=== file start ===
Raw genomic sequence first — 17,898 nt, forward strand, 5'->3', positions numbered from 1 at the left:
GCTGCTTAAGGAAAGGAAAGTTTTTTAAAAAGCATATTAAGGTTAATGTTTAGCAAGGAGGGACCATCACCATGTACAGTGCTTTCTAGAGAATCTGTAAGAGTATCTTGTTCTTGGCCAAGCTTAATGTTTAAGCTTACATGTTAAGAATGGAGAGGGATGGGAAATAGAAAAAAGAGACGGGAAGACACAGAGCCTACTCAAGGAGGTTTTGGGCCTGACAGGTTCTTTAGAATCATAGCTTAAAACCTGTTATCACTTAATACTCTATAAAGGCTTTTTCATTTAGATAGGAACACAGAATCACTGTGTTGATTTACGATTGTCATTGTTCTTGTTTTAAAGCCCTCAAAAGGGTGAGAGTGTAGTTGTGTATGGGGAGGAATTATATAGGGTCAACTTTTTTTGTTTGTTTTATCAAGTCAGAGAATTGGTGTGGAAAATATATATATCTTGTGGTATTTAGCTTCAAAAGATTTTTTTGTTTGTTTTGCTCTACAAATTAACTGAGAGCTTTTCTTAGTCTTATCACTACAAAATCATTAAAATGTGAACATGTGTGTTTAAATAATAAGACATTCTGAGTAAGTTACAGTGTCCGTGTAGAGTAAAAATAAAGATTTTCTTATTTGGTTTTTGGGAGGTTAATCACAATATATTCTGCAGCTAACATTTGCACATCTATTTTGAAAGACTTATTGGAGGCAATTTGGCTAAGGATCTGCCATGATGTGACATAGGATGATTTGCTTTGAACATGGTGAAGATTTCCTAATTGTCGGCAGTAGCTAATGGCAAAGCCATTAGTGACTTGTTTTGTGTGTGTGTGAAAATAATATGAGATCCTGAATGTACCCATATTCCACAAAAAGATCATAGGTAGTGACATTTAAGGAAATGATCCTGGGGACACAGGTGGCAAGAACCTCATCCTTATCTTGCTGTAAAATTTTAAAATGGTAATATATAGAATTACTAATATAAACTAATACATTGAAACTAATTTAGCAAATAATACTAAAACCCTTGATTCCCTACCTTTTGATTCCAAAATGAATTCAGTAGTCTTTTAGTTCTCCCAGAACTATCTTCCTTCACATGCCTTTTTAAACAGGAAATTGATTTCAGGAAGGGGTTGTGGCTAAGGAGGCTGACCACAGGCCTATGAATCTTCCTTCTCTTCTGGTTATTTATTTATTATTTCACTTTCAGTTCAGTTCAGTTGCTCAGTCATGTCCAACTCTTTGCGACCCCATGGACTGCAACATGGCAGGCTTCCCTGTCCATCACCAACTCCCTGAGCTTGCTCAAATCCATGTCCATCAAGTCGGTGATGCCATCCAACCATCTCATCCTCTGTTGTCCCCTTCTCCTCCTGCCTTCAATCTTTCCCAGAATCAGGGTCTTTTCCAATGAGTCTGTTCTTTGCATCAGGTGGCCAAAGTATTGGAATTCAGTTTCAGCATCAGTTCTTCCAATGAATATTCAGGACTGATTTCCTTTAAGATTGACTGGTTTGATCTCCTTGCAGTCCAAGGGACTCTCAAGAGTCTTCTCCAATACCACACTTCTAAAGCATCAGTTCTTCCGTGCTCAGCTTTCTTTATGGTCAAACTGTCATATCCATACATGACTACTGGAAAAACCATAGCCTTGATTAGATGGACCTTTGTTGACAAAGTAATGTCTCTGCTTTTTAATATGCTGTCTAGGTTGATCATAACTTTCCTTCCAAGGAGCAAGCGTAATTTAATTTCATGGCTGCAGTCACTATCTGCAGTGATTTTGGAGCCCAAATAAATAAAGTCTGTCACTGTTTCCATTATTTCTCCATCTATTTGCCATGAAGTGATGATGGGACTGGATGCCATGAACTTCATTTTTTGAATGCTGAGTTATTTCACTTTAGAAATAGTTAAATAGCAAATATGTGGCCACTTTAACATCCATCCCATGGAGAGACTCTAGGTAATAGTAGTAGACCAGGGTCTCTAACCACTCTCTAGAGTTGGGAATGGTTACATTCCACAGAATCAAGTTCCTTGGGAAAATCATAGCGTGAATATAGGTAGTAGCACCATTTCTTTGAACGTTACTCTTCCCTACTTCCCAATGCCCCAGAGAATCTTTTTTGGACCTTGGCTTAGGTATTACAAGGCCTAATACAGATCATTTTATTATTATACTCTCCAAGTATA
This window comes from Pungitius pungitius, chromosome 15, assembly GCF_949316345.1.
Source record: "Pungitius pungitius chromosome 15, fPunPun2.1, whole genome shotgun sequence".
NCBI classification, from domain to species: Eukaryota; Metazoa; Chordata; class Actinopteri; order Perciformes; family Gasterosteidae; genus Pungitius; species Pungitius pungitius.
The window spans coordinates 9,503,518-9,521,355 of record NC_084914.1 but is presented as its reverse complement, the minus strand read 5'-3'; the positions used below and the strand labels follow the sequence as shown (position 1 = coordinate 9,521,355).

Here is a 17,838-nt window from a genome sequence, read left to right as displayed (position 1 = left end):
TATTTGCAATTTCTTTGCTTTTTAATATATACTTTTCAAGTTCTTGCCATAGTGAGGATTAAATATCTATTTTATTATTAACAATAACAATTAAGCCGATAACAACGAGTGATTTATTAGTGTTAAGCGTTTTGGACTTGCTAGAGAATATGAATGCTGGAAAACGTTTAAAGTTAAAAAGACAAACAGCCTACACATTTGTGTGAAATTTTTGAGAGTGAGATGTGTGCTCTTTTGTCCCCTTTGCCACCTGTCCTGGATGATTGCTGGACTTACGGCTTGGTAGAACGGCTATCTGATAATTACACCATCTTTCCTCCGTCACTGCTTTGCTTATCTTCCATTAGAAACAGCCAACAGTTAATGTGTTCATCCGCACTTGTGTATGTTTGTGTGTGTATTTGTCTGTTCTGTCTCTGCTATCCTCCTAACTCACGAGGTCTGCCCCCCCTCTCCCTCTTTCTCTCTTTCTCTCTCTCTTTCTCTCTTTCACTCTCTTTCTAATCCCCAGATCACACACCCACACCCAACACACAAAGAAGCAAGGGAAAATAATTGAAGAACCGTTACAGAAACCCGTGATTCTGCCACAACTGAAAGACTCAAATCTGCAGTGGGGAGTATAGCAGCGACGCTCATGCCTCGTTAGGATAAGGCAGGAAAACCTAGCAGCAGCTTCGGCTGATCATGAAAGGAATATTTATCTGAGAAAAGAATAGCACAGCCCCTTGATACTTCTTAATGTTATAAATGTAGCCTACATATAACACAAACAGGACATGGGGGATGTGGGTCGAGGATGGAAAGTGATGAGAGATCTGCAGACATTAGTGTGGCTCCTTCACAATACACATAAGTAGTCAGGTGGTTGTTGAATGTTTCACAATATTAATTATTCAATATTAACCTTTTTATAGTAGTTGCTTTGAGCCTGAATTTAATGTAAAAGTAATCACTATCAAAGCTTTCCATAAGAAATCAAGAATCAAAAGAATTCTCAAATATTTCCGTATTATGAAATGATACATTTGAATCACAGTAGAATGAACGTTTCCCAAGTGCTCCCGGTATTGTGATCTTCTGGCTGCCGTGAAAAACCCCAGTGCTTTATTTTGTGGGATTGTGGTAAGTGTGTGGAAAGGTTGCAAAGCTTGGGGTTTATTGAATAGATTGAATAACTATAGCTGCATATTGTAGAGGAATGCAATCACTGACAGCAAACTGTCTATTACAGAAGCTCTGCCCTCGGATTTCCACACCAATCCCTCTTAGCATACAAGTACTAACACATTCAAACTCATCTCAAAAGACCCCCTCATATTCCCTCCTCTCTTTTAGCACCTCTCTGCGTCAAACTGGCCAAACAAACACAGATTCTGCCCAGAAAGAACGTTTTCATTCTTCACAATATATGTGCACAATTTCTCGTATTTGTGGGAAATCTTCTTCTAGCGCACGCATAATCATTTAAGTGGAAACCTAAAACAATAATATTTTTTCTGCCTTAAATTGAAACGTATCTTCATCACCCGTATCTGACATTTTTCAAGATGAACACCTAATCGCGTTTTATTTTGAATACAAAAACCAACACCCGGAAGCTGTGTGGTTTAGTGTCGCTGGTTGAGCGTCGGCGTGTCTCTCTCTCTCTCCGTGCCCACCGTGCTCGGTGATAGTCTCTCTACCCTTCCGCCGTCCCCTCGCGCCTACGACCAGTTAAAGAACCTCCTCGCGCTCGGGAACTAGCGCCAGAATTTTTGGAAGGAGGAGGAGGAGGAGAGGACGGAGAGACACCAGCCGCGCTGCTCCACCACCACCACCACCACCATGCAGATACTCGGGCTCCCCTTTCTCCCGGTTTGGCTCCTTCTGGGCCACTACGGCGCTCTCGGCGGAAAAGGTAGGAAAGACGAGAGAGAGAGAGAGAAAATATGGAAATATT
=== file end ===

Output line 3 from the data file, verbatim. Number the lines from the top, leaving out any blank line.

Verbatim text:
This window comes from Pungitius pungitius, chromosome 15, assembly GCF_949316345.1.